Two bond ratings experts with Standard & Poor’s Global said the significant disagreements between OU and its Cross Village partners are “unprecedented” and likely to lead to legal proceedings.
Cross Village was created through a public-private partnership between the university and nonprofit corporation Provident Oklahoma Education Resources Group, Inc., as well as a property manager. Provident Oklahoma leases the land from OU, and OU in turn leases residential space from Provident Oklahoma.
Cross opened in fall 2018 and saw low occupancy — and was marketed as a luxury housing option for upperclassmen, and the price of living at Cross matches or exceeds many other Norman luxury housing options. After OU did not renew the parking and commercial leases in June, Cross Village dining has not been available for residents, and the complex continues to see low occupancy.
Letters warning of legal action were exchanged in September between attorneys representing Cross Village bond trustee UMB Bank and the university. The trustee letter said the university's failure to renew Cross Village commercial and parking leases violated a moral obligation and could harm the university’s future financial standing, while the university’s letter called the trustee letter "patently false, misleading, and disparaging."
Jessica Wood, S&P Global higher education sector leader, works on both university ratings and privatized student housing ratings for the organization.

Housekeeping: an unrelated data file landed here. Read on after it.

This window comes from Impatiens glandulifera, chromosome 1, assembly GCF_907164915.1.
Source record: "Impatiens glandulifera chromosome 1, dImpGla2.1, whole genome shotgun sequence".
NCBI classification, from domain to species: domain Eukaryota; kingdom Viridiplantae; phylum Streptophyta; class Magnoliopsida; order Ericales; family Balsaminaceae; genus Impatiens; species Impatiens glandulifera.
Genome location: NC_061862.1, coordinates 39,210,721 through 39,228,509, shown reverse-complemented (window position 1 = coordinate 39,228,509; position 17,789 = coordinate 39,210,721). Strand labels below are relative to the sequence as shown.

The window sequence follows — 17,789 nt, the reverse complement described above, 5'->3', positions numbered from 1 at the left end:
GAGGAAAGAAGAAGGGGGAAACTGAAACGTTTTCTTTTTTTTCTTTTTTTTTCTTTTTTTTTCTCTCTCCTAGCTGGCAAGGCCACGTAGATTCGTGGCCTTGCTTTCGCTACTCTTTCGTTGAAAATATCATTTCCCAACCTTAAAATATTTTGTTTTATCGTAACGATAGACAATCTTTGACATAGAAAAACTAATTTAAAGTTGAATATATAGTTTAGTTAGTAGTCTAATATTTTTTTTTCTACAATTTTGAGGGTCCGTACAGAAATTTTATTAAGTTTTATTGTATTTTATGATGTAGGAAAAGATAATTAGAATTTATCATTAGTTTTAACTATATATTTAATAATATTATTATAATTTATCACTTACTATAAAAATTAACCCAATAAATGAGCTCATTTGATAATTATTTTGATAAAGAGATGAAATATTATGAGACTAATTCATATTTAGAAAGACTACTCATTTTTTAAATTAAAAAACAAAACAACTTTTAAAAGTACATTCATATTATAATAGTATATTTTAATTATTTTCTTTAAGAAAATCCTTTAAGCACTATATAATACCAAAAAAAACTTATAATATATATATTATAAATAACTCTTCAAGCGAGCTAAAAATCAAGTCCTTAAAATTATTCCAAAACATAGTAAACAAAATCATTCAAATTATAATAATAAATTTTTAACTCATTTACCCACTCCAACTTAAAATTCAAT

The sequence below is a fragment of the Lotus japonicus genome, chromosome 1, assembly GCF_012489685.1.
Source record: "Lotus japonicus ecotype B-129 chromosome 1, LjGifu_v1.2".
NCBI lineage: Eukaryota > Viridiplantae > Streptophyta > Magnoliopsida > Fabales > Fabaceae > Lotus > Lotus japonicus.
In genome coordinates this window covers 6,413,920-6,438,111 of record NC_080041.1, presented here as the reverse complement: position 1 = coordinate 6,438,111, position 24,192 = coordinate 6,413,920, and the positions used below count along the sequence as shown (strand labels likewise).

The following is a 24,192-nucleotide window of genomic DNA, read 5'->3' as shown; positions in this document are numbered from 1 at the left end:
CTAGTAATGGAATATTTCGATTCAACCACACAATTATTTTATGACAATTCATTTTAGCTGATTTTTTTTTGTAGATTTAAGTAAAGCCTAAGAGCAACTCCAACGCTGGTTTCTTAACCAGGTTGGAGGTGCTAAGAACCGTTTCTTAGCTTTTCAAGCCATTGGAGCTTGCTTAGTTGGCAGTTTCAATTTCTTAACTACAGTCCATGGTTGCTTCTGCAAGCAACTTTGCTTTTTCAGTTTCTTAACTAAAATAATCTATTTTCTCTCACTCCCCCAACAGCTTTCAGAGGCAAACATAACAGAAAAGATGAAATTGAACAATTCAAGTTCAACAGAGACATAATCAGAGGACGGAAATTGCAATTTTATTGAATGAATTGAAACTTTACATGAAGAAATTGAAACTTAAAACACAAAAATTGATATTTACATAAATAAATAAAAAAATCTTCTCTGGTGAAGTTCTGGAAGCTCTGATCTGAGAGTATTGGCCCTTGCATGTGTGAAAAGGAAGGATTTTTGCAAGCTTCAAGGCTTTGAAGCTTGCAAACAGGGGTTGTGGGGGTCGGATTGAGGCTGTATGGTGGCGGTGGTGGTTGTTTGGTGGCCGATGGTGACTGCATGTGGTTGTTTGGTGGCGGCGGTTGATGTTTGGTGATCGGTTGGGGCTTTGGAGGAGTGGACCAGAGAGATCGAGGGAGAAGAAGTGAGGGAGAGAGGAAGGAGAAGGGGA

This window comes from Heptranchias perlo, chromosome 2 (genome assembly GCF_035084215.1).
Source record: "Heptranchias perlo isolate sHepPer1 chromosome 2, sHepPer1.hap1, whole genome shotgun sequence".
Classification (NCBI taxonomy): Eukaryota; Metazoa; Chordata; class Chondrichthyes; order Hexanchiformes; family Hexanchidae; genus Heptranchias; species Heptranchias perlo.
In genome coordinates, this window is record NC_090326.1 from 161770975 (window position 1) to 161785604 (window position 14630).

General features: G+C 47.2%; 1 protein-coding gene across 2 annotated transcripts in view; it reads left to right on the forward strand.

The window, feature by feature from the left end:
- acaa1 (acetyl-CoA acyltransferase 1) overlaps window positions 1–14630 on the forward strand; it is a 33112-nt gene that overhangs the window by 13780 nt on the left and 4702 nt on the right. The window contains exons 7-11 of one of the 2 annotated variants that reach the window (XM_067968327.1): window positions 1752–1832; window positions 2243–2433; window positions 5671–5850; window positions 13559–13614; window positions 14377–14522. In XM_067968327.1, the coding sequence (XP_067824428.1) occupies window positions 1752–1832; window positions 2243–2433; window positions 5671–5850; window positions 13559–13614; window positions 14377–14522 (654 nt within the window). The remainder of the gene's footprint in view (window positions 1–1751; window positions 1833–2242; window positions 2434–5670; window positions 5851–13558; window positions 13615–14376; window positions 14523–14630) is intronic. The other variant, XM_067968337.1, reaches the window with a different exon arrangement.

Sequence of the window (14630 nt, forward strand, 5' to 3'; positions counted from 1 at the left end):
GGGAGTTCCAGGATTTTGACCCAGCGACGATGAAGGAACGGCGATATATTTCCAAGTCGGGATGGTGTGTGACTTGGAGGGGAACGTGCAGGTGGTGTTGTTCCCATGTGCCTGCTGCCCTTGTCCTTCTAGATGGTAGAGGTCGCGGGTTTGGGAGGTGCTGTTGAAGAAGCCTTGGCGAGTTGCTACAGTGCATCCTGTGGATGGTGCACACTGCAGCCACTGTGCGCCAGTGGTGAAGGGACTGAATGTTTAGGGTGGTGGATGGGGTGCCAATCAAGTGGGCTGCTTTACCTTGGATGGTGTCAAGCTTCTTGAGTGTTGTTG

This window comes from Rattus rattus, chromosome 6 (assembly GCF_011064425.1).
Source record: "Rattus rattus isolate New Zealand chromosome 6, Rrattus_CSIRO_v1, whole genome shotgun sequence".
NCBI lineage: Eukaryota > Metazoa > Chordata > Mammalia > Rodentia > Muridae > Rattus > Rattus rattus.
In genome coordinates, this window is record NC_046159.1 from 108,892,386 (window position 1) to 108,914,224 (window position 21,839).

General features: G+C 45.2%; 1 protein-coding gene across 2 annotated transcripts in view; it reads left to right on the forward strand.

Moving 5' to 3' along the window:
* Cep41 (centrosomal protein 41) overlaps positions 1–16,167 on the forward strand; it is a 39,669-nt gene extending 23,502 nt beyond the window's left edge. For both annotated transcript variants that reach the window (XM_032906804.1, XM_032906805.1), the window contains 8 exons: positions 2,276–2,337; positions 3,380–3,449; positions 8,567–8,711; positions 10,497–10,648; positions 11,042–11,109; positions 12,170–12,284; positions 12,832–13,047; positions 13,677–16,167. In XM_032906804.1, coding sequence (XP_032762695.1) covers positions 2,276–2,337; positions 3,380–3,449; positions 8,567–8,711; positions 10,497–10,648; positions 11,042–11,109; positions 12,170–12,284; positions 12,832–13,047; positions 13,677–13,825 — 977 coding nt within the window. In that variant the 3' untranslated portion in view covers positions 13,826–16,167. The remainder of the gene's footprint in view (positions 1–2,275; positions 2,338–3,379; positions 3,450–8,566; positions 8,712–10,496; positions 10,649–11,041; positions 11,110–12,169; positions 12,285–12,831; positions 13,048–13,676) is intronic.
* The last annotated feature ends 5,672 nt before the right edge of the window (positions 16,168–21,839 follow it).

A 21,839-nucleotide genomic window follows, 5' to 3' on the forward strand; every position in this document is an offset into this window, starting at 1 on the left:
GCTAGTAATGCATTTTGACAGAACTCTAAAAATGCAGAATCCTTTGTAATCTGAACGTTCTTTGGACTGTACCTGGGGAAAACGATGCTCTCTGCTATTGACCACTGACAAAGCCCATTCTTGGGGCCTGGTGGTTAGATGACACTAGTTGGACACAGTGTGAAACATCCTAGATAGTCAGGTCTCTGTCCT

Wood said S&P Global has seen public-private partnerships for student housing for the past 15 to 20 years, and usage of partnerships in student housing has increased in the past five to 10 years. Wood said the volume of public-private partnerships may have increased because in some cases, private sector entities can build housing faster or more efficiently.
Mary Ellen Wriedt, the primary S&P Global analyst who works on the organization’s OU rating, added that public-private partnerships at different universities should be considered carefully and individually because universities have different demand characteristics and different relationships with their private partners.
Wood and Wriedt both said a disagreement like the one reflected in the letter exchange between OU and the bondholder are unprecedented in the public-private partnerships they’ve rated in higher education.
“It's quite unprecedented,” Wood said. “I think it's pretty rare. I think in this instance, one thing that stands out as a little bit of a differential is that there were several senior management changes over the course of, leading up to this project, and over the life of the project. And it does seem like that that has played into some of the decisions made.”
Wood said in the public-private partnership sector for student housing in higher education, the term moral obligation does not have a specific legal definition — though in some other sectors, such as in state and local government, moral obligation bonds can be issued that have a specific legal definition.
Since Cross Village is student housing created through a public-private partnership, Wood said any potential moral obligation for OU would not have a specific legal definition.
“It's very different state-by-state, institution-by-institution,” Wood said. “But in this case, the university entered into a lease, but in this space when the words moral obligation are used, it is really very much an implied moral obligation. It is not a legal moral obligation. And the university has the legal ability to make that choice, that option on renewing the lease or not.”